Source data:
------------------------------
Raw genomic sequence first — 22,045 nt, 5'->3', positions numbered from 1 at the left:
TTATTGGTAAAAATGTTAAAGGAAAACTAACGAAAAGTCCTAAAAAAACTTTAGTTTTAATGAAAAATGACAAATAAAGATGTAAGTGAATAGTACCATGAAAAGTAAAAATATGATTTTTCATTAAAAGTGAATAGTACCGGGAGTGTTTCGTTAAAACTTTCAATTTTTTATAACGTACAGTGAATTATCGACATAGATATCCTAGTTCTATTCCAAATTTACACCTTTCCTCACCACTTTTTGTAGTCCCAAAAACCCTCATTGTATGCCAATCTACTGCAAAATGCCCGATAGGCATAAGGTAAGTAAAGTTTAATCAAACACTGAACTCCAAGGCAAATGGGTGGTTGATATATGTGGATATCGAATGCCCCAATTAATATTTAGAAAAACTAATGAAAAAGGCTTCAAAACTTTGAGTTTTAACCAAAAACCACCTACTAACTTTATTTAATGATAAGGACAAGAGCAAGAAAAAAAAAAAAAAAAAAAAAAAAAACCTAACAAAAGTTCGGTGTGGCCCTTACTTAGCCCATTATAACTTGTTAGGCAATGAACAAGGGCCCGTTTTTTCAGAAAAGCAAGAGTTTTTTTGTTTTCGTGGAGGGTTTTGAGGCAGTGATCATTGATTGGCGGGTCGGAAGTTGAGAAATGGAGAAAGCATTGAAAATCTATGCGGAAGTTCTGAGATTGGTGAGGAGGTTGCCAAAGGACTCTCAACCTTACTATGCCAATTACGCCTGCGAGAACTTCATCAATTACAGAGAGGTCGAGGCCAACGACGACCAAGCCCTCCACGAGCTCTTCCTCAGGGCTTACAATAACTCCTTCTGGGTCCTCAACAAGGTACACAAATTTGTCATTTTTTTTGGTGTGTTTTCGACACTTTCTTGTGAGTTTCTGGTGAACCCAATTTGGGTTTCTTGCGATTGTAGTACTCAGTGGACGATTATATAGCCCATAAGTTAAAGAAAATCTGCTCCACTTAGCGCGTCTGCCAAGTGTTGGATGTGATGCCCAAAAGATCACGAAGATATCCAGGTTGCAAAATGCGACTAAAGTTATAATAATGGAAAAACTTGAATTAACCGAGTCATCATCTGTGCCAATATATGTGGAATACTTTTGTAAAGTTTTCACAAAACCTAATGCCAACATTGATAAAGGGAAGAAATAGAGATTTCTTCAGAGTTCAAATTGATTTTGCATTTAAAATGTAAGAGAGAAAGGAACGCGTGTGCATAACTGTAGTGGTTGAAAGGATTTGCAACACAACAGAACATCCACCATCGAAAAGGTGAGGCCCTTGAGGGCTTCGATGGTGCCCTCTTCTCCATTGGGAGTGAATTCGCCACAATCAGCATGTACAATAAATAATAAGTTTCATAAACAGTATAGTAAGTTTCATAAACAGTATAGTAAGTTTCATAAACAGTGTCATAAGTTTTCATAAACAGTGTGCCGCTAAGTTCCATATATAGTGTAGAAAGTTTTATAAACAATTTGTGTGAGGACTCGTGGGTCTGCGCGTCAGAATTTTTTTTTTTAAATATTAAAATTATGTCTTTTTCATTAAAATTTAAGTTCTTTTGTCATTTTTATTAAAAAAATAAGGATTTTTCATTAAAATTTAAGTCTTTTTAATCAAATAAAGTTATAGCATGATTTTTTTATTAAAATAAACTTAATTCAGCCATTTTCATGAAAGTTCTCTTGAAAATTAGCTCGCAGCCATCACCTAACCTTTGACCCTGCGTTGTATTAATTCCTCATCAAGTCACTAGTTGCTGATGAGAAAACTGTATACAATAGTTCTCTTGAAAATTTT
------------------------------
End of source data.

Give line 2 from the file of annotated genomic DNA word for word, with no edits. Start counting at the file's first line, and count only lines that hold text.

TTATTGGTAAAAATGTTAAAGGAAAACTAACGAAAAGTCCTAAAAAAACTTTAGTTTTAATGAAAAATGACAAATAAAGATGTAAGTGAATAGTACCATGAAAAGTAAAAATATGATTTTTCATTAAAAGTGAATAGTACCGGGAGTGTTTCGTTAAAACTTTCAATTTTTTATAACGTACAGTGAATTATCGACATAGATATCCTAGTTCTATTCCAAATTTACACCTTTCCTCACCACTTTTTGTAGTCCCAAAAACCCTCATTGTATGCCAATCTACTGCAAAATGCCCGATAGGCATAAGGTAAGTAAAGTTTAATCAAACACTGAACTCCAAGGCAAATGGGTGGTTGATATATGTGGATATCGAATGCCCCAATTAATATTTAGAAAAACTAATGAAAAAGGCTTCAAAACTTTGAGTTTTAACCAAAAACCACCTACTAACTTTATTTAATGATAAGGACAAGAGCAAGAAAAAAAAAAAAAAAAAAAAAAAAAACCTAACAAAAGTTCGGTGTGGCCCTTACTTAGCCCATTATAACTTGTTAGGCAATGAACAAGGGCCCGTTTTTTCAGAAAAGCAAGAGTTTTTTTGTTTTCGTGGAGGGTTTTGAGGCAGTGATCATTGATTGGCGGGTCGGAAGTTGAGAAATGGAGAAAGCATTGAAAATCTATGCGGAAGTTCTGAGATTGGTGAGGAGGTTGCCAAAGGACTCTCAACCTTACTATGCCAATTACGCCTGCGAGAACTTCATCAATTACAGAGAGGTCGAGGCCAACGACGACCAAGCCCTCCACGAGCTCTTCCTCAGGGCTTACAATAACTCCTTCTGGGTCCTCAACAAGGTACACAAATTTGTCATTTTTTTTGGTGTGTTTTCGACACTTTCTTGTGAGTTTCTGGTGAACCCAATTTGGGTTTCTTGCGATTGTAGTACTCAGTGGACGATTATATAGCCCATAAGTTAAAGAAAATCTGCTCCACTTAGCGCGTCTGCCAAGTGTTGGATGTGATGCCCAAAAGATCACGAAGATATCCAGGTTGCAAAATGCGACTAAAGTTATAATAATGGAAAAACTTGAATTAACCGAGTCATCATCTGTGCCAATATATGTGGAATACTTTTGTAAAGTTTTCACAAAACCTAATGCCAACATTGATAAAGGGAAGAAATAGAGATTTCTTCAGAGTTCAAATTGATTTTGCATTTAAAATGTAAGAGAGAAAGGAACGCGTGTGCATAACTGTAGTGGTTGAAAGGATTTGCAACACAACAGAACATCCACCATCGAAAAGGTGAGGCCCTTGAGGGCTTCGATGGTGCCCTCTTCTCCATTGGGAGTGAATTCGCCACAATCAGCATGTACAATAAATAATAAGTTTCATAAACAGTATAGTAAGTTTCATAAACAGTATAGTAAGTTTCATAAACAGTGTCATAAGTTTTCATAAACAGTGTGCCGCTAAGTTCCATATATAGTGTAGAAAGTTTTATAAACAATTTGTGTGAGGACTCGTGGGTCTGCGCGTCAGAATTTTTTTTTTTAAATATTAAAATTATGTCTTTTTCATTAAAATTTAAGTTCTTTTGTCATTTTTATTAAAAAAATAAGGATTTTTCATTAAAATTTAAGTCTTTTTAATCAAATAAAGTTATAGCATGATTTTTTTATTAAAATAAACTTAATTCAGCCATTTTCATGAAAGTTCTCTTGAAAATTAGCTCGCAGCCATCACCTAACCTTTGACCCTGCGTTGTATTAATTCCTCATCAAGTCACTAGTTGCTGATGAGAAAACTGTATACAATAGTTCTCTTGAAAATTTT